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A film review: 'Her Own Address'

Original title: সুতপা’র ঠিকানা (Sutopar Thikana)
Origin: Bangladesh
Language: Bengali
Director & writer: Proshoon Rahman
Cast: Aporna Ghosh, Shahadat Hossain, Jayanto Chattopadhyay
Genre: Drama
Release: May 8, 2015 (Bangladesh) / March 3, 2016 (Malaysia)
Studio: Imation Creator
Distributor: GSC Movies (Malaysia)


 Eh. No lame opening sentence for this review, sorry.

FYI, this is the second time I got mixed into a press screening of a film, with the first one being Steven Spielberg's Lincoln in 2012... but that one was a rather mainstream affair despite its niche biographical film market here. For this one, it's from Bangladesh, and it's not a biopic. I am sorry for my ignorance, but I am once again in shock about how the Bangladeshi film industry is in fact a very flourished one in its homeland, with only select few that ever got international attention. This film is such example. I would have never heard of this film if it wasn't for an announcement that was made on the Facebook group Movie Addict.

So, I can't definitely say that this is the first Bangladeshi film AND the first one to get global recognition. But I can bet your ass that this is the first film I have ever watched coming from the said country and I gotta say that it's... not bad. Not my cup of tea, but not bad at all. It's a very empowering female-centric drama film if this is shown at the right audience, but a flawed one. And what do I mean by that about this film that will be available for a limited time to the general public in early March at select Golden Screen Cinemas outlets? Let's find out. And don't worry: this is a SPOILER-FREE REVIEW (honestly, there's not much to spoil).

The film follows Sutopa (Aporna Ghosh), a village woman who recalls never having the luxury of settling in for a happy life in one place with her loved ones after a constant stream of unfortunate events that befell her every time she depends on the important males in her life - her father, her husband, and her only son- while riding a train that leads to seemingly nowhere. Suddenly, she decides to make a stop after thinking about her past experiences to finally find her own, possibly permanent address.

While the premise sounds profound, the execution of its plot however, leaves a lot to be desired. A film like this is supposed to play a lot with strong emotions, especially owing to the fact that the film is told from the perspective of a female protagonist. While those aspects can be seen onscreen, I felt that the filmmakers made the songs that accompany the slew of montages and the narration do most of the exposition instead. The actors, other than the lead, were not given the chance to shine because of that. But you have to applaud the beautiful screenplay and song lyrics which is surprisingly full of grace and meaningful judging from the translations on its subtitles.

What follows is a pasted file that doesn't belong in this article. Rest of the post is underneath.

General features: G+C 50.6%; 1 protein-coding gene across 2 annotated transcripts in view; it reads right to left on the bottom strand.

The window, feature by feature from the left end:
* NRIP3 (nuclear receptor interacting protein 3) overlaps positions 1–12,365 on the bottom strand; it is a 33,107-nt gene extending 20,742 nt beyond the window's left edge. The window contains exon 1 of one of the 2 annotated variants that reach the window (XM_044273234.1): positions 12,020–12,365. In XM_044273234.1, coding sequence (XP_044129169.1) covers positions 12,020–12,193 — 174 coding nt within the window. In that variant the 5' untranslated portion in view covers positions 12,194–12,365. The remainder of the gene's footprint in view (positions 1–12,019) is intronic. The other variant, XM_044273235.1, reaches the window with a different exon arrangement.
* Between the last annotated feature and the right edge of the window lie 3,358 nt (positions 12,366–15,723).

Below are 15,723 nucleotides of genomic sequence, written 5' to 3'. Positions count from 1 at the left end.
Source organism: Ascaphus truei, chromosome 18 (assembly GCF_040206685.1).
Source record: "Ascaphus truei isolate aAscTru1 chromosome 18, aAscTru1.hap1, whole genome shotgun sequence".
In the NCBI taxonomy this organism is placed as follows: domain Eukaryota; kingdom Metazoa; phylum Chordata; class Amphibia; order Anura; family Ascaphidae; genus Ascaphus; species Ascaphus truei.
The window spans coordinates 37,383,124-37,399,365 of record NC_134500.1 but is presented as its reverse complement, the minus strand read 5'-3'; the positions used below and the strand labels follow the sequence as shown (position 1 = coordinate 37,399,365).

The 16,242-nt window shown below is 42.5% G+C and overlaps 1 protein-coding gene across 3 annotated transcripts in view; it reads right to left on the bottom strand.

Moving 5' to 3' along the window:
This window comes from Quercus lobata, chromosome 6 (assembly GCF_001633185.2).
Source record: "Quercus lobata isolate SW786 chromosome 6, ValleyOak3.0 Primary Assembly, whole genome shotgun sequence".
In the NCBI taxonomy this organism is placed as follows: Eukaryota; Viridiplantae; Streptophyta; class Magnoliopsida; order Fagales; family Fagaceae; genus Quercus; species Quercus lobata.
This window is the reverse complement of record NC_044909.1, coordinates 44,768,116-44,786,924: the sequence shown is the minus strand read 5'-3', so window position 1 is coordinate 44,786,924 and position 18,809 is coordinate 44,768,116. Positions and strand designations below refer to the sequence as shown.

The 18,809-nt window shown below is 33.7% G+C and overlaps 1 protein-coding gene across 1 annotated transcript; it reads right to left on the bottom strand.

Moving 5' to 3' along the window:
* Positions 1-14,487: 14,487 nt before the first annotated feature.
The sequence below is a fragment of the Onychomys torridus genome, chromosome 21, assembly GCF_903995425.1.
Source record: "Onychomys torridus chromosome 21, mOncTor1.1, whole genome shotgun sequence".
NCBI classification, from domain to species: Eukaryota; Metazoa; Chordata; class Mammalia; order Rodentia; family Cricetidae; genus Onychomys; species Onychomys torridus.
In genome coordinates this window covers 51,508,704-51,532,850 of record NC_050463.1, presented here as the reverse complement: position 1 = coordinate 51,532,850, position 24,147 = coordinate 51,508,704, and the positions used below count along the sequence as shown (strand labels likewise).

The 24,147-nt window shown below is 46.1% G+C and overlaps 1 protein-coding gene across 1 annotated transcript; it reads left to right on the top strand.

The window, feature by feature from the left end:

Speaking of beautiful, I really like the soundtrack. A really wonderful mix of modern and traditional sound that translates well to the storytelling of the film's plot and visuals. Oh, the visuals. I guess it's fine. Beautiful, and managed to capture all that I never knew about the Bangladeshi culture. But nothing too awe-inducing, honestly.

I'm sorry if this is a rather bland view on the film. I guess this film is just ain't my thing. But I really do think about my sister when I saw this flick; just like my sister, Sutopa can never please anyone on her surroundings. I guess maybe this film would work more for my sister or other females who endures a similar tragedy as the ones shown in Her Own Address than myself. This is indeed a very good film, but only for the right audience, like I said before. If you think you are one of those people, be sure to catch it ONLY on these Golden Screen Cinemas outlets: Mid Valley, Pavilion, 1 Utama, and Gurney Plaza.

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